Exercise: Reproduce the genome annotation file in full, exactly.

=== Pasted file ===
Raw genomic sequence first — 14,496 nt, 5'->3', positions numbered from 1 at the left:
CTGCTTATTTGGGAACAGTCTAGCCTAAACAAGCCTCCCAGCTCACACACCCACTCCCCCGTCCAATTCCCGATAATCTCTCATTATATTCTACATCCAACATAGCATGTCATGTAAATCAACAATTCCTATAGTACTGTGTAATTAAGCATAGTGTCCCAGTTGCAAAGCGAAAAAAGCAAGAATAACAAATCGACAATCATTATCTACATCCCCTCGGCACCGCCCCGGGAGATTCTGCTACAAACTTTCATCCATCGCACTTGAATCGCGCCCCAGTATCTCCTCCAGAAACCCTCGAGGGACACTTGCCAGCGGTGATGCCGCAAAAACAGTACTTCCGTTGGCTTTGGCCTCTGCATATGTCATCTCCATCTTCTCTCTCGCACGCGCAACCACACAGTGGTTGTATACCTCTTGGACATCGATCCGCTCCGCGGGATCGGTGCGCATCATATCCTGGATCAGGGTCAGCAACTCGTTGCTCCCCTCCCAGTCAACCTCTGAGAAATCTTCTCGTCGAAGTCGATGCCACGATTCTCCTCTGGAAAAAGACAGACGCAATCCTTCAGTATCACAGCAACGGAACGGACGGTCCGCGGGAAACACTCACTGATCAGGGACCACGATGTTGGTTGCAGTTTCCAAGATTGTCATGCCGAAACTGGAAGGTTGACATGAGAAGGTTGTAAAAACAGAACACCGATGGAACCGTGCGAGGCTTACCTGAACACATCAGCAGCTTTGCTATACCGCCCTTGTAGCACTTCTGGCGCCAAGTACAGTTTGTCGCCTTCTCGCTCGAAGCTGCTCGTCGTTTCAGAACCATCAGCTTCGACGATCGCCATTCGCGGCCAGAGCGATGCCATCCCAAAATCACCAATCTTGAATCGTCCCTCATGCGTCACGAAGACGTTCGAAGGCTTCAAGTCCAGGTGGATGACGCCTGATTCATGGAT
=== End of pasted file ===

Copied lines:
Raw genomic sequence first — 14,496 nt, 5'->3', positions numbered from 1 at the left:
CTGCTTATTTGGGAACAGTCTAGCCTAAACAAGCCTCCCAGCTCACACACCCACTCCCCCGTCCAATTCCCGATAATCTCTCATTATATTCTACATCCAACATAGCATGTCATGTAAATCAACAATTCCTATAGTACTGTGTAATTAAGCATAGTGTCCCAGTTGCAAAGCGAAAAAAGCAAGAATAACAAATCGACAATCATTATCTACATCCCCTCGGCACCGCCCCGGGAGATTCTGCTACAAACTTTCATCCATCGCACTTGAATCGCGCCCCAGTATCTCCTCCAGAAACCCTCGAGGGACACTTGCCAGCGGTGATGCCGCAAAAACAGTACTTCCGTTGGCTTTGGCCTCTGCATATGTCATCTCCATCTTCTCTCTCGCACGCGCAACCACACAGTGGTTGTATACCTCTTGGACATCGATCCGCTCCGCGGGATCGGTGCGCATCATATCCTGGATCAGGGTCAGCAACTCGTTGCTCCCCTCCCAGTCAACCTCTGAGAAATCTTCTCGTCGAAGTCGATGCCACGATTCTCCTCTGGAAAAAGACAGACGCAATCCTTCAGTATCACAGCAACGGAACGGACGGTCCGCGGGAAACACTCACTGATCAGGGACCACGATGTTGGTTGCAGTTTCCAAGATTGTCATGCCGAAACTGGAAGGTTGACATGAGAAGGTTGTAAAAACAGAACACCGATGGAACCGTGCGAGGCTTACCTGAACACATCAGCAGCTTTGCTATACCGCCCTTGTAGCACTTCTGGCGCCAAGTACAGTTTGTCGCCTTCTCGCTCGAAGCTGCTCGTCGTTTCAGAACCATCAGCTTCGACGATCGCCATTCGCGGCCAGAGCGATGCCATCCCAAAATCACCAATCTTGAATCGTCCCTCATGCGTCACGAAGACGTTCGAAGGCTTCAAGTCCAGGTGGATGACGCCTGATTCATGGAT